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Livestock industry, led by the Colorado Livestock Association, prevails in a battle challenging the General CAFO Permit

Aurora, CO – This week, the Executive Director of the Colorado Department of Public Health and Environment accepted the Colorado Livestock Association’s appeal and reversed the initial decision by the Administrative Law Judge reaffirming the validity of the General Permit for Concentrated Animal Feeding Operations (CAFOs). This decision was the right result for livestock raising families in Colorado and preserves a permitting system that protects our state’s natural resources while maintaining economic viability for Colorado’s agriculture industry for generations to come. Colorado’s General Permitting system sets one of the highest standards across the nation in environmental stewardship and protection.

In June 2022, the Center for Biological Diversity, Food & Water Watch, and the University of Denver Sturm Law Clinic challenged the statewide general water pollution permit for CAFOs. Based on the petitioners’ assertions the administrative law judge issued an opinion stating the need for additional liners and groundwater testing wells. The basis for the petition was a court decision vacating EPA’s CAFO permit program in Idaho due to inadequate monitoring.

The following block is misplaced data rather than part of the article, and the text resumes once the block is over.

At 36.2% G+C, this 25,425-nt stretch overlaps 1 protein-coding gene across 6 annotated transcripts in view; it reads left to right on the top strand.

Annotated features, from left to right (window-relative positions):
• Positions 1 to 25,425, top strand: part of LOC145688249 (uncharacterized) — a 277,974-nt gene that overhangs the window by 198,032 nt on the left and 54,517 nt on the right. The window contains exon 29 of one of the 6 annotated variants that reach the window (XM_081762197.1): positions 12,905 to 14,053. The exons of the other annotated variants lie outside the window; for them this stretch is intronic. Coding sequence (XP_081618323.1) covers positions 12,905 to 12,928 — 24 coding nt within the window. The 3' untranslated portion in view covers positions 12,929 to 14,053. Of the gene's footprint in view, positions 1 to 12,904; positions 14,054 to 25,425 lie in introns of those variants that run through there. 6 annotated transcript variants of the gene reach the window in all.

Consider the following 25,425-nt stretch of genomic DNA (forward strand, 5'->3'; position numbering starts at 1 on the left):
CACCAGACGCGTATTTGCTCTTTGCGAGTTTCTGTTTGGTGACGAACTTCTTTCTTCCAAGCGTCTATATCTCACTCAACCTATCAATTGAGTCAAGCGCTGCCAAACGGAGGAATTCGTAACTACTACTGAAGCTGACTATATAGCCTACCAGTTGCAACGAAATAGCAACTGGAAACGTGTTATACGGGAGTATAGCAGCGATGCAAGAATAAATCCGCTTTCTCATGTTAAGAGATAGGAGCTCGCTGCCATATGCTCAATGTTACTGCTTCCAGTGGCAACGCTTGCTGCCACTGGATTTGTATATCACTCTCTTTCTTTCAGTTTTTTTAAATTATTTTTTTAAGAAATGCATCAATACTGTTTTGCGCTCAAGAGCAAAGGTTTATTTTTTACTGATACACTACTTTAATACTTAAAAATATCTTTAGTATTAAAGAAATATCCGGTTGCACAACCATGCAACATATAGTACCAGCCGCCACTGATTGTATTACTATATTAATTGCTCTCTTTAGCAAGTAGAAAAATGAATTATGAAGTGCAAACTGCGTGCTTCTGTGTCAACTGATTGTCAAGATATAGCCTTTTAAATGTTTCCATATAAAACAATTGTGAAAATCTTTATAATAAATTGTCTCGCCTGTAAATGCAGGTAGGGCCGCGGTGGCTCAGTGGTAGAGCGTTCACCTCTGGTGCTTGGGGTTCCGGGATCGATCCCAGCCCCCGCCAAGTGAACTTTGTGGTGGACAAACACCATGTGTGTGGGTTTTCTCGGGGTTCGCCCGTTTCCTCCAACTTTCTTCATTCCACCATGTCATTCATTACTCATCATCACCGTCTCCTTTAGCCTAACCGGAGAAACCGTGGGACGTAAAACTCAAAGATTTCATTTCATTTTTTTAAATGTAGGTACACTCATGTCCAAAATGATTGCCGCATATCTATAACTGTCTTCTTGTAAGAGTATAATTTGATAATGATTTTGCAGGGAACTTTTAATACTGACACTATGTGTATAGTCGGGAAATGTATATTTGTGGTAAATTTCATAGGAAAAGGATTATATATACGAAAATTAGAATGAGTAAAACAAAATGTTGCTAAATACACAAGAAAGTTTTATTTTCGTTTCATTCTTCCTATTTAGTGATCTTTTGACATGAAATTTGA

As it stands, Colorado includes water monitoring and testing in the general permit. The environmental activist organizations wanted Colorado regulators to write individual permits for each operation, accounting for local conditions and requiring multiple new monitoring wells to make sure groundwater wasn’t tainted by runoff of manure or chemicals. Individual permits would have raised expenses for farmers and overlapped existing rules, and the effort was an extension of ongoing attacks to put large animal agriculture operations out of business.

The Colorado Livestock Association (CLA) Board of Directors engaged legal counsel, filed for party status, and committed a substantial sum from CLA’s Industry Preservation Fund to protect Colorado’s General CAFO permit. There was an attempt to settle the dispute with permit language that was even more protective of water sources, but the environmental activists did not accept the offer.

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